• Jiji


Opposition parties are keeping a nervous eye on the leadership election of the ruling Liberal Democratic Party this month after Prime Minister Yoshihide Suga opted not to run for re-election.

Opposition parties are worried that voter interest in them may be eroded in the run-up to the upcoming general election due to growing public attention on the LDP contest in the wake of Suga's bombshell announcement Friday.

They are also disappointed that they will be deprived of a chance to compete against a party helmed by the unpopular Suga in the Lower House election, which must be held by the autumn.

"Only LDP members can vote in the party presidential election. As the Lower House election is an opportunity for all members of the public to take part, we will push ahead with our campaigning fairly on the strength of the preparations we have made," Yukio Edano, leader of the main opposition Constitutional Democratic Party of Japan (CDP), told reporters in Matsue, Shimane Prefecture, on Saturday.

Suga's decision not to run in the LDP leadership election, set for Sept. 29, is a heavy blow to opposition parties, upending their strategies for the Lower House election.

"A new prime minister tends to get a congratulatory boost (in public support)," an executive of the CDP said. "(The change of prime minister) is a plus for the governing parties."

"Due to the pseudo-change of government taking place within the LDP, there is nothing opposition parties can do," said a senior official of the Democratic Party for the People. "The environment for the Lower House election will change completely."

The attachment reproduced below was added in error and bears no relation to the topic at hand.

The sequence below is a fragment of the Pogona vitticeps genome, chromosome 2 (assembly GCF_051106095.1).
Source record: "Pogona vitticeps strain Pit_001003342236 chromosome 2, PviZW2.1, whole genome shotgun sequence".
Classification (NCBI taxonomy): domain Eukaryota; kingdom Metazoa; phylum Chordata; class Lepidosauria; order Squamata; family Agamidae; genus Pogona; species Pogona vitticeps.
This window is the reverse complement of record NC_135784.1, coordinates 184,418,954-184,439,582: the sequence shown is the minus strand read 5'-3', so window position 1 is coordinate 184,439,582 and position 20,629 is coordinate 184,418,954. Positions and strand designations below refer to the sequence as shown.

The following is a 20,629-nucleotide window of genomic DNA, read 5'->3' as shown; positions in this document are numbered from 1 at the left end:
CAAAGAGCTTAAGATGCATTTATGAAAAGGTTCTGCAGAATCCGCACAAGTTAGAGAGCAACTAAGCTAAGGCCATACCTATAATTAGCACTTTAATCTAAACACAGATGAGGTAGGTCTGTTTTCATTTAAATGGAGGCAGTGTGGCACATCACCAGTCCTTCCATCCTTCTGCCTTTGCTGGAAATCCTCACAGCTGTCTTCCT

Opposition parties have repeatedly called for the Lower House election to be held before the terms of current lawmakers run out on Oct. 21. With the prime minister to be replaced, however, the Lower House election is likely to be delayed until after the end of the term.

They now aim to rouse public criticism of the government and ruling coalition by stressing that it is the LDP that is creating a political vacuum with the sudden replacement of prime minister, according to one CDP official.

The CDP is eager to present itself as a viable alternative to the ruling parties by soon unveiling key policy pledges for the election. But the party is growing impatient, as it has no opportunity to grill the government in the Diet, which is currently not in session.

Edano demanded that the incoming prime minister hold a debate with opposition parties in an extraordinary session of the Diet called to designate the new national leader after the LDP election.

"It is unthinkable that the new government will run away without holding a question-and-answer session or a budget committee meeting at the Diet," he said.

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